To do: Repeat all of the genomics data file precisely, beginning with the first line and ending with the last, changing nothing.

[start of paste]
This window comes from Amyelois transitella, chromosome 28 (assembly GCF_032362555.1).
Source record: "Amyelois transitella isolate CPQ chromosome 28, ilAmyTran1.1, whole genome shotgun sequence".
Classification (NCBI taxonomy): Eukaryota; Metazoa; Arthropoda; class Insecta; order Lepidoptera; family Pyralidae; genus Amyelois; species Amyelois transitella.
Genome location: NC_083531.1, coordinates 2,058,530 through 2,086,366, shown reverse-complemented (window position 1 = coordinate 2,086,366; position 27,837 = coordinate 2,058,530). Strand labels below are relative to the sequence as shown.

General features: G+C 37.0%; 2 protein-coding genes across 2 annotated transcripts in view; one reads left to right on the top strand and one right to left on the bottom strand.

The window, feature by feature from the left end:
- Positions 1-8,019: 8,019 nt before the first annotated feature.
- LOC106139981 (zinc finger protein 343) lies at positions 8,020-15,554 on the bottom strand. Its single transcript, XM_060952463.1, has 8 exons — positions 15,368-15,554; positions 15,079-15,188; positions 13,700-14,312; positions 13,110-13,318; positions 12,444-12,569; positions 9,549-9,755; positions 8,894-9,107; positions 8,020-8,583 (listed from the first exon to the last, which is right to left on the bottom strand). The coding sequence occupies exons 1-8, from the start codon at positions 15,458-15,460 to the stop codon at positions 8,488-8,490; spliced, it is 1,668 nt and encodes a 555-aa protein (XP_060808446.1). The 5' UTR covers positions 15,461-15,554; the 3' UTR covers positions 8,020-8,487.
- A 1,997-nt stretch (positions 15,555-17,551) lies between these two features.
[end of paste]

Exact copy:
This window comes from Amyelois transitella, chromosome 28 (assembly GCF_032362555.1).
Source record: "Amyelois transitella isolate CPQ chromosome 28, ilAmyTran1.1, whole genome shotgun sequence".
Classification (NCBI taxonomy): Eukaryota; Metazoa; Arthropoda; class Insecta; order Lepidoptera; family Pyralidae; genus Amyelois; species Amyelois transitella.
Genome location: NC_083531.1, coordinates 2,058,530 through 2,086,366, shown reverse-complemented (window position 1 = coordinate 2,086,366; position 27,837 = coordinate 2,058,530). Strand labels below are relative to the sequence as shown.

General features: G+C 37.0%; 2 protein-coding genes across 2 annotated transcripts in view; one reads left to right on the top strand and one right to left on the bottom strand.

The window, feature by feature from the left end:
- Positions 1-8,019: 8,019 nt before the first annotated feature.
- LOC106139981 (zinc finger protein 343) lies at positions 8,020-15,554 on the bottom strand. Its single transcript, XM_060952463.1, has 8 exons — positions 15,368-15,554; positions 15,079-15,188; positions 13,700-14,312; positions 13,110-13,318; positions 12,444-12,569; positions 9,549-9,755; positions 8,894-9,107; positions 8,020-8,583 (listed from the first exon to the last, which is right to left on the bottom strand). The coding sequence occupies exons 1-8, from the start codon at positions 15,458-15,460 to the stop codon at positions 8,488-8,490; spliced, it is 1,668 nt and encodes a 555-aa protein (XP_060808446.1). The 5' UTR covers positions 15,461-15,554; the 3' UTR covers positions 8,020-8,487.
- A 1,997-nt stretch (positions 15,555-17,551) lies between these two features.